Although the PICAXE has limitations from the viewpoint of professional applications, PICAXE platforms are pretty much ideal for the kind of stuff David gets up to in his workshop.
I had previously installed the software that came on a CD with my kit. This installed the "PICAXE Programming Editor," the manuals, which I didn't look at much (it's a guy thing), and a driver for the USB programming cable (which I didn't have). Installation was quick and easy. The screen is simple and fairly intuitive and there are large icons for the common tasks as illustrated below:
(Click here to see a larger, more detailed image.)
In my case, I had to change the COM port from COM1 to COM3 -- using the "Options" tab -- for my USB-to-serial lead. I then entered -- from memory -- a program that was on the instruction sheet for my kit, whose purpose is to make the three LEDs flash in sequence. Here's that program:
The first time I tried to download the program to the board, I was presented with an error message telling me that the wrong hardware was connected -- the environment was set up for a 20M2 chip and it had found an 08M2. I corrected this (the error message helpfully took me to the "Options" screen to do this) and I tried again. This time I got another error message telling me that Pin C.3 was input only. My port numbers should have been 0, 1, and 2, not 1, 2, and 3 (d'oh!). This was also quickly corrected and my little board was soon flashing its three LEDs in sequence. Observant readers may have noticed that the correct program (without comments) is in the screenshot above.
I quickly tried a few other things. I had earlier skimmed through the tutorials and recalled that there was a "SOUND" command that made tones. The editor, through the "Help" tab, offers easy access to the manuals. These are in three parts: "Getting Started," which offers a wealth of general information on how microcontrollers work, and more specific information on the PICAXE Chips and system; "Basic Commands," which -- as you might expect -- provides a command reference; and "Interfacing Circuits," which has some basic electronic circuits for inputting to and outputting from your PICAXE pins.
A few seconds later, having consulted the command reference for the "SOUND" command, I had a loop program going making a rising tone. I then tried making a 3-bit binary counter using nested FOR…NEXT loops. I cut and pasted a bit here and got distracted and did not notice that my last "NEXT" statement referred to B0 instead of B2. When I tried to download the program, the error message told me specifically that B0 should be B2. Probably not the hardest thing to deduce, but I was impressed at how helpful the error messages were whenever I did anything wrong -- this is a big plus for anyone starting out.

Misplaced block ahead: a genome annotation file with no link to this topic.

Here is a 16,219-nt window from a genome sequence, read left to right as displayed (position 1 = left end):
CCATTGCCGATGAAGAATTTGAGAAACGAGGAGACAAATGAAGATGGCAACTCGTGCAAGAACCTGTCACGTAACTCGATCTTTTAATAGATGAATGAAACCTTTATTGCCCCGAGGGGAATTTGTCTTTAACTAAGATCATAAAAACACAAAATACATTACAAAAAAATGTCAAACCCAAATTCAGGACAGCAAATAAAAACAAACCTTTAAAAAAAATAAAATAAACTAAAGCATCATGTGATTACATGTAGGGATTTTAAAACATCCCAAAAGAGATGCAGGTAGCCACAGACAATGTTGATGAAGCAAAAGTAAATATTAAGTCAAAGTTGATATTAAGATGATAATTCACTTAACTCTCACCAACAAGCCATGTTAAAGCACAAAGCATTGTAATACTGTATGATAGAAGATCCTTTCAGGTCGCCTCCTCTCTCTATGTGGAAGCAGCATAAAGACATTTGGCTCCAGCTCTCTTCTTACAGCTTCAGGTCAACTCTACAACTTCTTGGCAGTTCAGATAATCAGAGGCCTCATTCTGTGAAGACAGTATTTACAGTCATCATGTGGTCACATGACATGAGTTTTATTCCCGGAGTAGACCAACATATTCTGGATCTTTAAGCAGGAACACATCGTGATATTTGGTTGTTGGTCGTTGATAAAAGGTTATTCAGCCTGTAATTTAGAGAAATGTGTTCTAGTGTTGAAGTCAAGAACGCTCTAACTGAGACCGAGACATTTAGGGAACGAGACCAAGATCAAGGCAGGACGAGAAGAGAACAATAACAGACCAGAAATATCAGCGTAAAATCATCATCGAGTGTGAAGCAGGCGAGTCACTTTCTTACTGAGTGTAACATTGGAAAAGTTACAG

With my previous experience with BASIC, I found the programming very easy. I did have to refer to the manuals a bit, but mostly for commands and naming conventions. For instance, variables will be named "bitx," "bx," or "wx" depending on whether they are bit variables, byte variables, or (16-bit) word variables. Also, these variable overlap in memory; for example, 'bit0' through 'bit7' are the same as byte 'b0,' so you have to keep your wits about you there. On the plus side, this can be extremely useful if you want to extract bits from a byte. To read a digital input, you use the "PINx" statement, where 'x' refers not to the actual pin number but to the port number. Meanwhile, outputting digital values -- as shown in my program above -- uses "HIGH x" or "LOW x." Some of this is a bit tricky at first, but really -- as compared to the GWBASIC and QuickBasic that I was used to -- it's just a matter of getting used to some new commands and inputting and outputting using pins and ports instead of keyboard and screen. So, not too much of a learning curve at all.
Max was right. I am having a lot of fun. I can already see the limitations of the PICAXE system, but that is looking from the viewpoint of professional applications. For the kind of stuff I get up to in my workshop, the PICAXE platforms are pretty much ideal. I am already thinking about more programming -- using the ADC for example -- and using some of the finer features of the programming environment, and getting a bigger PICAXE chip to play with, and... But my bed is calling, so I'll leave all that for another day and -- if Max will let me -- another blog.